Yesterday we looked at some common child poisoning dangers during the holiday. Then we learned all about holiday poinsettia dangers...
Yesterday we looked at some common child poisoning dangers during the holiday. Then we learned all about holiday poinsettia dangers Now we're going to take a look at some other common and dangerous holiday plants.The Drug and Poison Information Center (DPIC), notes that special care and safety should be taken if you have the following plants in your home, during the holiday season: Mistletoe Mistletoe is common during the holidays - you may think of it as a fun kissing plant, but it can be very dangerous for little ones. According to DPIC, "Certain varieties of mistletoe contain substances that, in large quantities, can affect the nervous system, blood pressure and the heart." While the entire plant is a danger, the berries contain the most toxins, and this is extra important, because children are attracted to shiny bright berries. If children only ingest a couple of berries there's no major cause for alarm or necessity for treatment BUT you should still contact poison control. Absolutely contact them if your child eats a lot of berries. Holly There are about 400 different varieties of holly but the type you see to your right is commonly what you'll see during the holiday season. Nausea, vomiting, diarrhea and a slowing down of breathing and heart rate can occur when someone eats holly berries. The leaves may also contain toxins, plus some of the leaves are sharp edged and can poke and cause choking. Jerusalem Cherry The Jerusalem Cherry may also be labeled as Winter Cherry or Madeira Winter Cherry and looks like this:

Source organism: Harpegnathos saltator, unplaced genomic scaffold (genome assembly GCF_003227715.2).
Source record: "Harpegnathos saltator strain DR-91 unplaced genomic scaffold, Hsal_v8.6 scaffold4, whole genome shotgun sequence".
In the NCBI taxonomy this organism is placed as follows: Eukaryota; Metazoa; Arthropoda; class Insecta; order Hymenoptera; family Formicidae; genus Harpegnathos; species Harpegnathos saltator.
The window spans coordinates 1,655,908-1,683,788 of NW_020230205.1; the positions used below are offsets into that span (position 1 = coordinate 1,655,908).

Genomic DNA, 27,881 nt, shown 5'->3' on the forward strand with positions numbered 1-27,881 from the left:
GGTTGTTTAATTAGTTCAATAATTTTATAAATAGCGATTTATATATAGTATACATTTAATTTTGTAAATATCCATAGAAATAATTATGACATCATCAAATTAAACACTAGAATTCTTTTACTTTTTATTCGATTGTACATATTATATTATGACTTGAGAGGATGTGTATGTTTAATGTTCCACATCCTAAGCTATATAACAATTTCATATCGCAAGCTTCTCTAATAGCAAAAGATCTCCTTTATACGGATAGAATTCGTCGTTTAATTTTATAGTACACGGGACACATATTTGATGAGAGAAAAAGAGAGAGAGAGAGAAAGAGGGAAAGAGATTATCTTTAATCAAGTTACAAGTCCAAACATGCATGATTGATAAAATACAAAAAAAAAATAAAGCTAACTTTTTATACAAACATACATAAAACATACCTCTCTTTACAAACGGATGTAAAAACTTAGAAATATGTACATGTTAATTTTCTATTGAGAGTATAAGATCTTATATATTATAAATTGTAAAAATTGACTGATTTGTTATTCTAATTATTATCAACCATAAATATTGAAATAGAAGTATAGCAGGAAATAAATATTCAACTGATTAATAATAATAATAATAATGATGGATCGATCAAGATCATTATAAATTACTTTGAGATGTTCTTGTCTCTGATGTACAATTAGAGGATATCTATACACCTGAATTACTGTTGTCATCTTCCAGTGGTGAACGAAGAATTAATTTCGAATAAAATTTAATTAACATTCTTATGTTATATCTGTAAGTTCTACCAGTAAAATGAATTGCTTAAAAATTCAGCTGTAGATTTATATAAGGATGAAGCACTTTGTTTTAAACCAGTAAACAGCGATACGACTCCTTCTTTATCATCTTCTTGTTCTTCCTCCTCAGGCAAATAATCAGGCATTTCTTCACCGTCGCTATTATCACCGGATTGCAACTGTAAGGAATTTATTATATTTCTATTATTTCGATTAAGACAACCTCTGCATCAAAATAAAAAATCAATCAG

Click here to see other images of this plant. Reports of toxicity due to munching on the Jerusalem Cherry are rare. Although there have been reported signs and symptoms which include dilated pupils, salivation, nausea, vomiting, headache, bloating, diarrhea, respiratory depression, central nervous system depression, confusion, irregular heartbeat, coma and death. So even though toxicity is rare, clearly when it happens, it's bad news. There are no solid studies about how much of this plant you'd have to eat to get sick, so always call poison control, even if your child only munches a little. Cyclamen: According to DPIC very little is known about this holiday plant. If you have one, and your child gets a hold of it, be safe and contact poison control. An image of Cyclamen is below.
- Keep all holiday plants out of reach of little ones.
- Keep an eye out for plant parts that fall to the ground - such as from hanging mistletoe.
- If your child munches on a plant call poison control.
- If your child messes with a plant, wash her skin off with soapy water. Some holiday plants have toxins in the actual leaves that may be spread by touch.